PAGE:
Welcome to Lowe's
Find a Store

Prices, promotions, styles, and availability may vary. Our local stores do not honor online pricing. Prices and availability of products and services are subject to change without notice. Errors will be corrected where discovered, and Lowe's reserves the right to revoke any stated offer and to correct any errors, inaccuracies or omissions including after an order has been submitted.

Small Shade Garden Plans

Brought to you by Lowe's Creative Ideas

Put a small corner spot to work as a stage for shade-loving plants. Colorful foliage plants are the stars in this garden bed, with shade-loving flowers playing a supporting role. The perennials return year after year, but you can create a fresh look by switching out the impatiens and coleus annually.

Small corner shade garden by front entryway.
Small shade garden with shade plants shown just after initial planting.

See the Progression

This small-space shade garden, above, was planted in an afternoon, instantly adding eye appeal to a front entryway. Here, right, the garden is shown when first planted, just 6 weeks earlier.

Plants for shade include cannas, coleus, coralbells, New Guinea impatiens and creeping Jenny.

Foliage Rules

With a range of brightly variegated foliage plants, this garden sizzles all summer long. Plants include perennials (creeping Jenny and coralbells), shade annuals (coleus and New Guinea impatiens) and tender bulbs (cannas and elephant’s ears).

See another corner shade garden plan.

Tropicanna cannas and elephant’s ears.

Big and Bold

Cannas and elephant’s ears both have large leaves that capture attention even from a distance. The variegated leaves of Tropicanna and Tropicanna Gold canna and the jungle-like elephant’s ears make a dramatic backdrop, adding size and presence to the bed. As a bonus, the cannas will produce flowers later in the summer.

Discover other tender bulbs for your garden.

Flowers that grow in shade: Coralbells, New Guinea impatiens and creeping Jenny.

A Boost From Blooms

Shade-loving impatiens and coralbells pack a one-two punch. The hot-pink New Guinea impatiens capture attention from any distance, but the clusters of tiny white coralbell flowers are best viewed up close. And what better place to do that than in a pocket garden near a doorway?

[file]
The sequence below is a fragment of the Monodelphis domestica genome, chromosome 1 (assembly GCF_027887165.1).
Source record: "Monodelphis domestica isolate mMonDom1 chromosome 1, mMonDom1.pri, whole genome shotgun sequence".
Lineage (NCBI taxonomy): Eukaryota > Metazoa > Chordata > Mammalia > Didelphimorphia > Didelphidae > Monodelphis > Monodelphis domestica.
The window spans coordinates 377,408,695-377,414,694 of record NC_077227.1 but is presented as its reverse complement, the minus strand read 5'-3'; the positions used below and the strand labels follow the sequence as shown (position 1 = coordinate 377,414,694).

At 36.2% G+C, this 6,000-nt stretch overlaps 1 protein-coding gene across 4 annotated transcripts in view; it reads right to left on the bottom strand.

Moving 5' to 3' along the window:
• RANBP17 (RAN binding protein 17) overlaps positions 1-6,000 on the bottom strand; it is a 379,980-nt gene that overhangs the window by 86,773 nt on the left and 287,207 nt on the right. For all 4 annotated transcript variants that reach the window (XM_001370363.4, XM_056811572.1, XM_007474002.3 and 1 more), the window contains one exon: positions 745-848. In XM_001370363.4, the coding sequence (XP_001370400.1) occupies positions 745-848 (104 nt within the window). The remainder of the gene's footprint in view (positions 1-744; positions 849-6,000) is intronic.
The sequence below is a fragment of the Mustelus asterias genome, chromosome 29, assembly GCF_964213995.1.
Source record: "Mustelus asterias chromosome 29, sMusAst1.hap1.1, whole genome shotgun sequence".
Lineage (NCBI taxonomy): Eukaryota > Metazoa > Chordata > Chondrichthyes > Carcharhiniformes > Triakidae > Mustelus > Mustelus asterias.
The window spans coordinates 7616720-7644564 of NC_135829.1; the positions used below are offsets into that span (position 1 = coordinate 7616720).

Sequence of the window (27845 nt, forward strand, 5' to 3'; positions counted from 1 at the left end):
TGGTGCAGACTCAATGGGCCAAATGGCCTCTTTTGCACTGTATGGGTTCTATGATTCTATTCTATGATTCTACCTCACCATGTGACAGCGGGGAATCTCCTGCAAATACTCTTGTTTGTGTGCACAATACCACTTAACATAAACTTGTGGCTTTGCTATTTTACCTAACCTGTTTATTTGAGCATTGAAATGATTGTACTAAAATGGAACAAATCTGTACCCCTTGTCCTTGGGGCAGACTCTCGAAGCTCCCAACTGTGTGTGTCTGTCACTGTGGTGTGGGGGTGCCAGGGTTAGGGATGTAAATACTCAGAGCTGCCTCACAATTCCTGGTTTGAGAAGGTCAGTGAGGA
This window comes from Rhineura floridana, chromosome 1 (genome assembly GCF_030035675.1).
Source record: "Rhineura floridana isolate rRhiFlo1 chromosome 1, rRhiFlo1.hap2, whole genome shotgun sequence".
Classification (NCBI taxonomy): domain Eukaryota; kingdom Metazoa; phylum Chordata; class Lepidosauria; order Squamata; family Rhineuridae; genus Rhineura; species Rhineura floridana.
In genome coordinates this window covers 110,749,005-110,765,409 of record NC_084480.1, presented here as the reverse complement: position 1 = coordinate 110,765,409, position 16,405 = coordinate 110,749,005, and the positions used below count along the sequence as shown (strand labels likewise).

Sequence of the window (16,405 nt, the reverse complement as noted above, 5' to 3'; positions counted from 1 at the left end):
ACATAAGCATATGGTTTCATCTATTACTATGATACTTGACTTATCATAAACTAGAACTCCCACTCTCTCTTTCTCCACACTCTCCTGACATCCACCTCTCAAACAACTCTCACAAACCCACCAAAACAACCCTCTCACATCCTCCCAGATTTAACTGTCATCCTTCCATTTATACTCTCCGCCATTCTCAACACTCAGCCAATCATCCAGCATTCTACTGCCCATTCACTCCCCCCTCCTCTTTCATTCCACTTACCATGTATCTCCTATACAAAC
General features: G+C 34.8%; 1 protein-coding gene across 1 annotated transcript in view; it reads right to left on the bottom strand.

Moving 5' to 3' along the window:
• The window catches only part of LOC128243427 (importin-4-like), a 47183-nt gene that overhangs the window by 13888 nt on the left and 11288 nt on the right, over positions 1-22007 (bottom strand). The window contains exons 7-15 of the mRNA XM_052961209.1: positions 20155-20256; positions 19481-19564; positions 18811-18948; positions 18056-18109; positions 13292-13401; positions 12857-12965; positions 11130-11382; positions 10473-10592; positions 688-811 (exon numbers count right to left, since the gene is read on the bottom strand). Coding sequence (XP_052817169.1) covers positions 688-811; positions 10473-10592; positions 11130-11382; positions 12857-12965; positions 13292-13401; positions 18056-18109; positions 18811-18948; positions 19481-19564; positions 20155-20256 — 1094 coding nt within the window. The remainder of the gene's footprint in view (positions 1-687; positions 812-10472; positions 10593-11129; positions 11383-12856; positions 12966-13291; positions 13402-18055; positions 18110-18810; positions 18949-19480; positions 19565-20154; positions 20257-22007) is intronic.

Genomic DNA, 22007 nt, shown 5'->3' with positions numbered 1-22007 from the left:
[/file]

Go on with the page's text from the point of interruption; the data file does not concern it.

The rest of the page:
Learn more about shade gardening and see a different planting plan.

Coleus foliage and coralbells flowers.


With a wide range of colors and variegated patterns, it’s hard not to find a coleus you like. While it can be used as an accent, with time this foliage plant will grow large enough to serve as a focal point.

See coleus used in a container garden design.

Caladium foliage.


Although its shape echoes that of the elephant’s ears, caladium’s variegated leaves are etched with neon colors that simply can’t be ignored. Rather than having it fight it out in the bed with the coleus, the caladium in this garden has its own stage—in a container by the front step.

Grow caladiums from tubers.

Coralbells foliage.


The more-sedate purple and pewter color of the coralbells foliage balances the highly charged coleus planted nearby. As a perennial, it will return every year as a low-cost anchor plant.

See regional garden plans using coralbells and other shade-loving plants.

Hydrangea flowers.


Bigleaf hydrangea has big color, too. It does best with morning sun, afternoon shade and ample moisture. A higher pH results in pink blooms (shown), while acidic soil brings about blue flowers. Even after they fade in late summer, flowers remain attractive.

See a planting plan for a shady nook featuring hydrangea.

verhead view of small shade garden by front entryway.

Shade Garden Planting Plan

  1. Elephant’s ears (Calocasia esculenta), Zones 8–11 or annual*
  2. Cannas (Tropicanna and Tropicanna Gold), Zones 8–11 or annual*
  3. Coleus (Solenostemon scutellarioides), annual
  4. Bigleaf hydrangea (Hydrangea macrophylla), Zones 5–9
  5. Burgundy coralbells (Heuchera micrantha), Zones 3–8
  6. Chartreuse coralbells (Heuchera micrantha), Zones 3–8
  7. New Guinea impatiens (Impatiens hawkeri), annual
  8. Creeping Jenny (Lysimachia nummularia ‘Aurea’), Zones 4–8


* Where winters are cold, these tender bulbs can be overwintered in sawdust or peat moss in a cool, dry basement and replanted in spring.


Plant a pocket-size garden in an afternoon, enjoy it all summer long. --Lowe’s Creative Ideas

Plant a small corner garden where you can see and enjoy it every day.


See more ideas for front yard gardens:

Plant a Front Flower Bed

Plant a Front Flower Border

Front-yard Landscape 4 Ways